Retirement should be one of the best times in your life, but it can quickly turn into the worst time if you retire before you're financially ready. To make sure you don't end up spending the last years of your life struggling to afford the basics with too little cash, make sure you complete each of these five tasks before you leave the working world.
1. Decide on a retirement budget
It's imperative to have some idea of how much you're going to spend during retirement. Many people simply assume they'll spend about 70% to 80% of what they spend preretirement, but this isn't always the case. If you're thinking of turning in your notice and leaving work for good, you should sit down and set up a budget first. Take into account all the things you'll spend on, including trips, housing, transportation, hobbies, and medical care.
Compiling a pretty detailed budget is the first step in figuring out how much retirement income you need. Leave yourself a little wiggle room in that budget for unexpected expenses, too, and make sure you're being realistic. Don't assume your transportation or clothing costs will be nothing now that you're not working, as you still need to go places and have things to wear.
2. Figure out how much money you'll have coming in
While knowing your retirement budget is the first step in deciding if you're ready to retire, the second step is making sure you have enough income to cover all of the costs you'll incur. There are a few primary sources of retirement income, including:
- Social Security
- Investment accounts (401(k), IRA, and other retirement accounts)
- Pension income if your employer provides a pension
You may also have income from other sources, such as rental real estate, alimony, or money in other brokerage accounts not specifically earmarked for retirement. The important thing is to determine how much money you'll have from all different sources.
You can find out your estimated Social Security benefits by visiting the Social Security website. Keep in mind that your age at the time of retirement will affect your benefits. If you retire before your full retirement age, or FRA, you'll see a reduction in benefits that lasts throughout retirement. If you wait until after FRA, you'll raise your benefit by earning delayed retirement credits until age 70.
Figuring out how much income your pension will provide is easy-- you can ask HR or your pension administrator what you'll receive based on when you retire.
It's a bit more complicated to calculate the amount of income your investments will produce. One way to do this is by following the 4% rule, which says you can withdraw 4% of invested funds in the first year and then increase that amount by inflation annually. For example, if you have $1 million saved, 4% would be $40,000. Some experts believe the 4% rule is outdated, though, so you may want to consider other methods, such as using required minimum distribution (RMD) tables from the IRS to decide how much you can withdraw.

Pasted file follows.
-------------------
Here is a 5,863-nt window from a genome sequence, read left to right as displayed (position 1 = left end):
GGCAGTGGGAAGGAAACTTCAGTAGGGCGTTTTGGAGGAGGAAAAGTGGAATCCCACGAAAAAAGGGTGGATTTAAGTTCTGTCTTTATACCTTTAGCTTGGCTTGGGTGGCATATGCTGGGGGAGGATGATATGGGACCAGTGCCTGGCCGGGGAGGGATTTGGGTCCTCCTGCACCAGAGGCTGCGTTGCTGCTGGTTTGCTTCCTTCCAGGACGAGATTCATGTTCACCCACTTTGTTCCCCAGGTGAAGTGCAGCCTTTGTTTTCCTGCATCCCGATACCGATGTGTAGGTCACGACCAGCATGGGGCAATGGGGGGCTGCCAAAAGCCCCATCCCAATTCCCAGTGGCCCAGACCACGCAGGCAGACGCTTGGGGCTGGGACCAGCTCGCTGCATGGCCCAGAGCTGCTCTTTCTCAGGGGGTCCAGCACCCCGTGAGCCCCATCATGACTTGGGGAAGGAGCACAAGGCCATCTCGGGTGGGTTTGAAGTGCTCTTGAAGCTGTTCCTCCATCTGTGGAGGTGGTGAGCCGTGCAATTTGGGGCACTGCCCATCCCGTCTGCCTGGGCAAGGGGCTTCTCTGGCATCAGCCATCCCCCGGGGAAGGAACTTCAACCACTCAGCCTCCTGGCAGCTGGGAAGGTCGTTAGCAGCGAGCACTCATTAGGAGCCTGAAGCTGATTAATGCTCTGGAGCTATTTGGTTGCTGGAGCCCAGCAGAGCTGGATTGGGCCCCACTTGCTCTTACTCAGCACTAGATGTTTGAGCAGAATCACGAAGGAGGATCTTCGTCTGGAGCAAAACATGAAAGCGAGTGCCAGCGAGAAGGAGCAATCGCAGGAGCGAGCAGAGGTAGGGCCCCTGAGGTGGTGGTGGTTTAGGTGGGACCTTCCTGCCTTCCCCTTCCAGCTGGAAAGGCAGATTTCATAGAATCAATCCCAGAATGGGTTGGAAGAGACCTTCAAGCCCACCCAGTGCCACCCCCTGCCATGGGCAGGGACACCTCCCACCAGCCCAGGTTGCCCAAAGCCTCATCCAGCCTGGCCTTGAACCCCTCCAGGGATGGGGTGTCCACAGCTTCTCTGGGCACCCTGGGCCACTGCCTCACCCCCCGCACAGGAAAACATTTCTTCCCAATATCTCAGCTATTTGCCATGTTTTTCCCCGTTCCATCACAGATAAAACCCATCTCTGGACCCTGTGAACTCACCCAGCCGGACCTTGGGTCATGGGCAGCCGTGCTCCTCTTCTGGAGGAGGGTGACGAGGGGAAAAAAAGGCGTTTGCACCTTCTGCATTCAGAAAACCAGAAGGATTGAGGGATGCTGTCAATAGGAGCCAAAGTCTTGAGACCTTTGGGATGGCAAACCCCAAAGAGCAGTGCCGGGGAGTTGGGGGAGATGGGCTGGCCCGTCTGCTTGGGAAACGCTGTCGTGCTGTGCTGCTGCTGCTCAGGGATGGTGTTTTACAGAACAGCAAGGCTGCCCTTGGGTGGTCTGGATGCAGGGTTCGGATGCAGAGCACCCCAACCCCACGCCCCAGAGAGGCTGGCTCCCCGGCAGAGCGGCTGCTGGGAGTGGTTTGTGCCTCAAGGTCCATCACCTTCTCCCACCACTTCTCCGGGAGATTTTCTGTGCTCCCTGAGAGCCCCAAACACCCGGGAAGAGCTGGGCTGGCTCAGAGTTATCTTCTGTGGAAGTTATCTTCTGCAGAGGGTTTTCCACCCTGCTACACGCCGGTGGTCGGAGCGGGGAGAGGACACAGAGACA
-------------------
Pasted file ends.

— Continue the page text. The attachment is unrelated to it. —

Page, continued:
Add the income from all of these different sources together to see how much you'll have coming into your household. Then compare this to your budget. If you have more expenses than your income can cover, you'll need to consider lifestyle changes or keep working and saving for longer.
3. Pay off most or all of your debt
Going into retirement with a lot of debt is a recipe for disaster. When you're on a fixed income, the last thing you want to do is send a big chunk of change to creditors each month to cover interest costs.
While many seniors do retire with a mortgage, try to pay yours off to keep housing costs down so you'll have more money available for other things. If you can't get your mortgage paid, at the very least, make sure you aren't going into retirement with high-interest debts such as credit cards or payday loans. Paying the interest that comes with these types of debts could quickly deplete your retirement nest egg. And if you can't afford to pay off the debt quickly in retirement and you make only minimum payments, you could be indebted for the rest of your life.
4. Make a plan for healthcare
Are you assuming Medicare is going to cover all your healthcare needs during your retirement years? If so, this faulty assumption could lead to big financial trouble. When experts estimate expected healthcare spending in retirement, the figure typically starts at $280,000 and goes up from there. You absolutely must have money set aside to cover care costs, as big bills are almost inevitable as you age.
Ideally, you'll have a lot of money in a health savings account (HSA) so you can withdraw funds to cover healthcare tax free. But if you don't have an HSA, you'll need to make sure your 401(k) or other investment accounts are big enough to fund your care needs or that you have a lot of other savings to pay for medical expenditures. If you don't have dedicated money earmarked for healthcare, consider working a little longer and saving for this purpose.
5. Decide how you'll fill your time
Retirement can lead to depression and other health problems if you don't have a plan to fill your days. Decide what you'll do during your senior years -- in consultation with your spouse -- so you can make sure this is a good time in your life.
Take these steps to prepare for your golden years
Now you know some of the key steps you need to take to be prepared for retirement. Start working through the checklist to make sure you can leave the workforce when you're ready -- and not before.